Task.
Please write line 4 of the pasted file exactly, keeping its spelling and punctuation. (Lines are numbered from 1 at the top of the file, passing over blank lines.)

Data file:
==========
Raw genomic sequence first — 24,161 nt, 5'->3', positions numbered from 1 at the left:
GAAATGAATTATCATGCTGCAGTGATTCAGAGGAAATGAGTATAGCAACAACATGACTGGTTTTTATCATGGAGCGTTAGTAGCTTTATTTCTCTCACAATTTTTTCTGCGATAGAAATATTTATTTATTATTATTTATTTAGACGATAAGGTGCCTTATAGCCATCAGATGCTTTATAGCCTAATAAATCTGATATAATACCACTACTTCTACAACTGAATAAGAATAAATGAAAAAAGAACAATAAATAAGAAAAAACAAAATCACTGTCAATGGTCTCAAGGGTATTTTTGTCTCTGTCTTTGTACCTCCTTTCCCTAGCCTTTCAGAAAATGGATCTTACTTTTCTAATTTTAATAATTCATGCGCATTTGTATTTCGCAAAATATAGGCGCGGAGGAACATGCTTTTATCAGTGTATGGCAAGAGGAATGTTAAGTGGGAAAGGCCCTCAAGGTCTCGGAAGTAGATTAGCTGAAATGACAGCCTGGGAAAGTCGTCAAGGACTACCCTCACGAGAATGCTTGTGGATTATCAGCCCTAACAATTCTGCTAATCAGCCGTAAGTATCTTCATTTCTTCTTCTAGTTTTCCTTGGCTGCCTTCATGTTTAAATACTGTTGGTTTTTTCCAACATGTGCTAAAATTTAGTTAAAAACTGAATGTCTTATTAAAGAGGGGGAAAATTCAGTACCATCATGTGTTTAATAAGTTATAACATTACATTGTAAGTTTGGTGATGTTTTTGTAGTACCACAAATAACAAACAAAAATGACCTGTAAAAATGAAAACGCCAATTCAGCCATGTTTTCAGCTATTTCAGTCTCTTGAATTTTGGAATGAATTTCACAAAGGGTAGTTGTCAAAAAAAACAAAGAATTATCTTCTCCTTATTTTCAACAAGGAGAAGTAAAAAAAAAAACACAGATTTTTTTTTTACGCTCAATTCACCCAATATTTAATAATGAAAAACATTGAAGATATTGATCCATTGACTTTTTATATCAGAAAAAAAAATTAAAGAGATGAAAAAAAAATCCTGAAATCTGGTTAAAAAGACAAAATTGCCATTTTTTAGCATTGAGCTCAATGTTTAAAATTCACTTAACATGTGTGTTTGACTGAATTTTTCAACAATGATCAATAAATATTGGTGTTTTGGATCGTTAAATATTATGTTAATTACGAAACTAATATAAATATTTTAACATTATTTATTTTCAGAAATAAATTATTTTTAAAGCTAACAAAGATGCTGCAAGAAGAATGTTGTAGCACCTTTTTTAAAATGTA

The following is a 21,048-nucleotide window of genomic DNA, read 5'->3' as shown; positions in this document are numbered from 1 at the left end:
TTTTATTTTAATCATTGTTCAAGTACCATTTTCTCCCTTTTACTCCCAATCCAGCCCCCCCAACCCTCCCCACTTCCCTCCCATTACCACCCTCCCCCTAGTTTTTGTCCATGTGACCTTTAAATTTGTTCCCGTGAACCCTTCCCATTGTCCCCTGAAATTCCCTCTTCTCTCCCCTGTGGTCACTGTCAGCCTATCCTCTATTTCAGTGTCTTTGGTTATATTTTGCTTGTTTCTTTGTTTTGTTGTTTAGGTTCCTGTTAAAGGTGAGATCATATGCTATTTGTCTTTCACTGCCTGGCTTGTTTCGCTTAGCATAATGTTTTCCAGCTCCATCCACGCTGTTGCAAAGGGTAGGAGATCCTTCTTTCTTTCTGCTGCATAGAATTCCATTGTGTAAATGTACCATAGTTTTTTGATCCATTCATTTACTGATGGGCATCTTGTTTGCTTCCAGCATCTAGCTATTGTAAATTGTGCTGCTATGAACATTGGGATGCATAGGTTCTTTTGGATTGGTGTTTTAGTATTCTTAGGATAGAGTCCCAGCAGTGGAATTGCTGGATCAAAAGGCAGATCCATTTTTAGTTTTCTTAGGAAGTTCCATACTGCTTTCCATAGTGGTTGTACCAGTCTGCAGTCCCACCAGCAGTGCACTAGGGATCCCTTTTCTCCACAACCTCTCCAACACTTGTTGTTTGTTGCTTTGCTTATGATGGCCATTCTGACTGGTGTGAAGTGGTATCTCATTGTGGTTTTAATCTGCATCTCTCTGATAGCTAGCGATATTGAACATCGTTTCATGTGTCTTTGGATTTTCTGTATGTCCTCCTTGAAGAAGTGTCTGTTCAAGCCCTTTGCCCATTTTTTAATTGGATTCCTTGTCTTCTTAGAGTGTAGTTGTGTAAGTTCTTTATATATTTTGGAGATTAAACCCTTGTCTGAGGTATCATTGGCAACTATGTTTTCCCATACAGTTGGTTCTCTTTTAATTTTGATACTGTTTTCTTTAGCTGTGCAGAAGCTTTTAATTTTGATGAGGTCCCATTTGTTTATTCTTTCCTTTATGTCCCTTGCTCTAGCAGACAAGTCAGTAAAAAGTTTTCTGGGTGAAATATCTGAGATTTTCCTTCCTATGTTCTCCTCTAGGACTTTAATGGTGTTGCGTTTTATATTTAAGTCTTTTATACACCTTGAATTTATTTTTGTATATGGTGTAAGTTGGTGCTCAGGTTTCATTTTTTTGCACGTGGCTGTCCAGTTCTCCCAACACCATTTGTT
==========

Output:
TTTTATTTTAATCATTGTTCAAGTACCATTTTCTCCCTTTTACTCCCAATCCAGCCCCCCCAACCCTCCCCACTTCCCTCCCATTACCACCCTCCCCCTAGTTTTTGTCCATGTGACCTTTAAATTTGTTCCCGTGAACCCTTCCCATTGTCCCCTGAAATTCCCTCTTCTCTCCCCTGTGGTCACTGTCAGCCTATCCTCTATTTCAGTGTCTTTGGTTATATTTTGCTTGTTTCTTTGTTTTGTTGTTTAGGTTCCTGTTAAAGGTGAGATCATATGCTATTTGTCTTTCACTGCCTGGCTTGTTTCGCTTAGCATAATGTTTTCCAGCTCCATCCACGCTGTTGCAAAGGGTAGGAGATCCTTCTTTCTTTCTGCTGCATAGAATTCCATTGTGTAAATGTACCATAGTTTTTTGATCCATTCATTTACTGATGGGCATCTTGTTTGCTTCCAGCATCTAGCTATTGTAAATTGTGCTGCTATGAACATTGGGATGCATAGGTTCTTTTGGATTGGTGTTTTAGTATTCTTAGGATAGAGTCCCAGCAGTGGAATTGCTGGATCAAAAGGCAGATCCATTTTTAGTTTTCTTAGGAAGTTCCATACTGCTTTCCATAGTGGTTGTACCAGTCTGCAGTCCCACCAGCAGTGCACTAGGGATCCCTTTTCTCCACAACCTCTCCAACACTTGTTGTTTGTTGCTTTGCTTATGATGGCCATTCTGACTGGTGTGAAGTGGTATCTCATTGTGGTTTTAATCTGCATCTCTCTGATAGCTAGCGATATTGAACATCGTTTCATGTGTCTTTGGATTTTCTGTATGTCCTCCTTGAAGAAGTGTCTGTTCAAGCCCTTTGCCCATTTTTTAATTGGATTCCTTGTCTTCTTAGAGTGTAGTTGTGTAAGTTCTTTATATATTTTGGAGATTAAACCCTTGTCTGAGGTATCATTGGCAACTATGTTTTCCCATACAGTTGGTTCTCTTTTAATTTTGATACTGTTTTCTTTAGCTGTGCAGAAGCTTTTAATTTTGATGAGGTCCCATTTGTTTATTCTTTCCTTTATGTCCCTTGCTCTAGCAGACAAGTCAGTAAAAAGTTTTCTGGGTGAAATATCTGAGATTTTCCTTCCTATGTTCTCCTCTAGGACTTTAATGGTGTTGCGTTTTATATTTAAGTCTTTTATACACCTTGAATTTATTTTTGTATATGGTGTAAGTTGGTGCTCAGGTTTCATTTTTTTGCACGTGGCTGTCCAGTTCTCCCAACACCATTTGTT